Sunday, 14 August 2011

Vocation - knowing who I am in Christ (for the young people in Spain)

For some reason, in my meditation this afternoon, I began to think about the mystery of vocation. I am always a little bit afraid that I am going to stray into heresy, but this is what I was thinking;
a true vocation makes sense of who we are. We can look back over our lives and see some meaning in some of our experiences, sufferings and directions. In fact, if the vocation is true, we can say that we were chosen to be "what" we are from the beginning of time. I suppose I was thinking about Our Lady and how She was chosen before the world began to be the Mother of the Saviour. It must be true for all of us, then. As I look back over my life I can make some sense of so much that has happened to me because I am a priest. I was always meant to be a priest. From being a small child there was something about me that can only be explained through my vocation to be a priest. I am finding my true self (note: finding!) in my priesthood, and in finding myself I am finding all those I love and who have loved me - my deceased parents and friends, my spiritual directors etc. Looking back I can see a "hand" that invited me and led me.

At the same time I began to think about wrong vocations, but I am reminded of a chapter in a book by the great Fr. Gerald Vann o.p - a chapter about living the wrong vocation. This is really mysterious, and opens a whole set of questions about grace. I was trying to understand it all (too much for one afternoon), but came to the conclusion that if a person accepts the wrong vocation, in other words, chooses it, then it becomes the right one. The key is in the response. Is this how we might understand the calling of Thomas Becket to be Archbishop of Canterbury? He was called by the King, and did not want it, but accepted it and embraced it as the Will of God. There is much to think and pray about here, but in general, it occurred to me that the difference between a genuine vocation and one that is false is the informed choice of the individual as well as the acceptance of others, be it the Church, the marriage partner or those we are called to serve. Also, the confirmation of this vocation is that it seems to tie loose ends together and makes sense of a person's life.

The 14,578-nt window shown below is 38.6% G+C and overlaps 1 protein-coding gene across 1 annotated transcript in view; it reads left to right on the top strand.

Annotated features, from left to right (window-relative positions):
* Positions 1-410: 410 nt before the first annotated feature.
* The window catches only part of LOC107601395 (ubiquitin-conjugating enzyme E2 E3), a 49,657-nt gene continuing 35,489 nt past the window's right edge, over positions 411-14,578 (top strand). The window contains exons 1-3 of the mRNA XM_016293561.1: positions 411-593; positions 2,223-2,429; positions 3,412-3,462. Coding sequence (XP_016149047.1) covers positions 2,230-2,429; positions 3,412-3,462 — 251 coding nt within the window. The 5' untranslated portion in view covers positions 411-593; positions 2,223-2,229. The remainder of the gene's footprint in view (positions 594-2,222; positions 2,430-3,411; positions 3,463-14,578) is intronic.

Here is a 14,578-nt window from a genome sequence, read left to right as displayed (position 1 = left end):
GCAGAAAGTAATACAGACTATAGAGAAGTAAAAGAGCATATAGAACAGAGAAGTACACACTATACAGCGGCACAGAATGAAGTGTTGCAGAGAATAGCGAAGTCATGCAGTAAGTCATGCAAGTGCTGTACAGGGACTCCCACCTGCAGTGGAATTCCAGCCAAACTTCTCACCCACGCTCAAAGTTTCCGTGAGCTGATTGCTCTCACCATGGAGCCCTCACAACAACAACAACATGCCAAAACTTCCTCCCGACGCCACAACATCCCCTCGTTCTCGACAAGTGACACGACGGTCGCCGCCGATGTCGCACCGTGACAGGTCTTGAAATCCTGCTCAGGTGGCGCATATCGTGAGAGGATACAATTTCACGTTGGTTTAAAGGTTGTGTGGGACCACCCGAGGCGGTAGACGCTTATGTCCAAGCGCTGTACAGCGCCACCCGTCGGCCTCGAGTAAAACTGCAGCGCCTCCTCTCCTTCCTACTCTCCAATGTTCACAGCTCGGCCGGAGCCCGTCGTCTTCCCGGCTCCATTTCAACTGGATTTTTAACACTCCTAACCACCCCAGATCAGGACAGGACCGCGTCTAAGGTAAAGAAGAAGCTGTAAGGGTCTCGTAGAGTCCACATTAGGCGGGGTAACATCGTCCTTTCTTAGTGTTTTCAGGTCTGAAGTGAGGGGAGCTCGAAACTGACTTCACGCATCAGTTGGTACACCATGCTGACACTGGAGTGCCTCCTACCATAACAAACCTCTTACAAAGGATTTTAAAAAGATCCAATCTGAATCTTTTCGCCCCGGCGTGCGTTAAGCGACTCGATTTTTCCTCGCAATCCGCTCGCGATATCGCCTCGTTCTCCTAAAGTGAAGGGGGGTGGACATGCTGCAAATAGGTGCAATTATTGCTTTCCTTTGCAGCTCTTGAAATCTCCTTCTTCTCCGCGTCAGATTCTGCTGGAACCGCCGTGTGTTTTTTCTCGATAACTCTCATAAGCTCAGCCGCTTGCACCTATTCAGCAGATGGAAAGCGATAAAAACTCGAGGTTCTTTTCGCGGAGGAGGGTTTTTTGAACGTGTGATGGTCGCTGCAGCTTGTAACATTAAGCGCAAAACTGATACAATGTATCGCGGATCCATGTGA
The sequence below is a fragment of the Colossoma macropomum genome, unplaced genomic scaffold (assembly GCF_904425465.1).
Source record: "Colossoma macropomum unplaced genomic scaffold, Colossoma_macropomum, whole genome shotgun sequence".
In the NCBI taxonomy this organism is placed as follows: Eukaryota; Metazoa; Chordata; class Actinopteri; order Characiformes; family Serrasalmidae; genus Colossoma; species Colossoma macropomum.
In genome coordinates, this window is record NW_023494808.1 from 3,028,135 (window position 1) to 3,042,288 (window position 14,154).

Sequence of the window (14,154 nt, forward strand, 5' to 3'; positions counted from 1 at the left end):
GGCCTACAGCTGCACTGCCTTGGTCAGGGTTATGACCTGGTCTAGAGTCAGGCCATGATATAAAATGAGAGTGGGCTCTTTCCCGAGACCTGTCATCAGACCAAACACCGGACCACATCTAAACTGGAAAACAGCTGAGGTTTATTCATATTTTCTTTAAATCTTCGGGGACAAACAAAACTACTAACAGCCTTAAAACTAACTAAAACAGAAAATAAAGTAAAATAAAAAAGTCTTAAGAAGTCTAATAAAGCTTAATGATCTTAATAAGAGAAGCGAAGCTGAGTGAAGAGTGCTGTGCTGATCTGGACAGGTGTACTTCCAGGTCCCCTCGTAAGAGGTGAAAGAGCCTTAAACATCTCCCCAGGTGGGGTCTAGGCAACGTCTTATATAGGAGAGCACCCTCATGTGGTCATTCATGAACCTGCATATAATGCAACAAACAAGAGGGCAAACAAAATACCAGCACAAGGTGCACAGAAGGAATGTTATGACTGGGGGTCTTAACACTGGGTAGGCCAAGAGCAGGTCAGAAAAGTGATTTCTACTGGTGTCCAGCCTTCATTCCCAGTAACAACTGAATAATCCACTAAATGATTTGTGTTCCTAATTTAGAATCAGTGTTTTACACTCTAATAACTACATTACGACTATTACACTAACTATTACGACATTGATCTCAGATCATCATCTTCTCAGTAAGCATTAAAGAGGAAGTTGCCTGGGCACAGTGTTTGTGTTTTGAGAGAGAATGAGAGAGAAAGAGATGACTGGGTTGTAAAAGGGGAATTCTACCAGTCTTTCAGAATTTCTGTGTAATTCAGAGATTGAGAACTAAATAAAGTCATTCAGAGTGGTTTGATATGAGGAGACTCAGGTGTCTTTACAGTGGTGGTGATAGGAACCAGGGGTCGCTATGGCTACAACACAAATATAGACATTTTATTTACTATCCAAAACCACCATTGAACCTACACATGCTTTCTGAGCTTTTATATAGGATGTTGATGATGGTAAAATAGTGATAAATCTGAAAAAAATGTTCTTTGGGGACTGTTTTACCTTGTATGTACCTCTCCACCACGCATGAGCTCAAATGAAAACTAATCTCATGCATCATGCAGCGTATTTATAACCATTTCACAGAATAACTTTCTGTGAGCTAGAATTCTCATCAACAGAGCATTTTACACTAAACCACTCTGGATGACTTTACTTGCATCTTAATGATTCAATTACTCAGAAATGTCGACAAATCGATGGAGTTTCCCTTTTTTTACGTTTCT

I pray for the young people in Spain, that many of them may be open to God's call - whatever it may be, and that they will find their true selves in accepting that call.


  1. At a time when the Priesthood is surrounded with negativity, and being attacked from all sides, I found your excellent post sincere and truly heart warming.

  2. There was a film on tv recently called Monk Dawson--it was filmed at Ampleforth Abbey and I have been told based on someone real( as I suppose most films and books are!) It showed a young man who was a pupil at the school, called Kirkham in the film, who became a priest and was very unworldy and idealistic, but also very sincere.He got into various muddles and "left" the priestood for a while and got married, though I am not sure if that is possible--and then went back to the priesthood, or at least became a Trappist Monk. It was an interesting film to watch from my point, as a Catholic, though it was spoiled a little by the usual hanky panky bits, but the question is did this young man have a true vocation and why had it all to go saw awry before he seemed to find his way? It poses many questions, from whether it was a mistake in the first place, or he was in the wrong order, or it was just God's plan for him to get into such a muddle with his situation in the first place,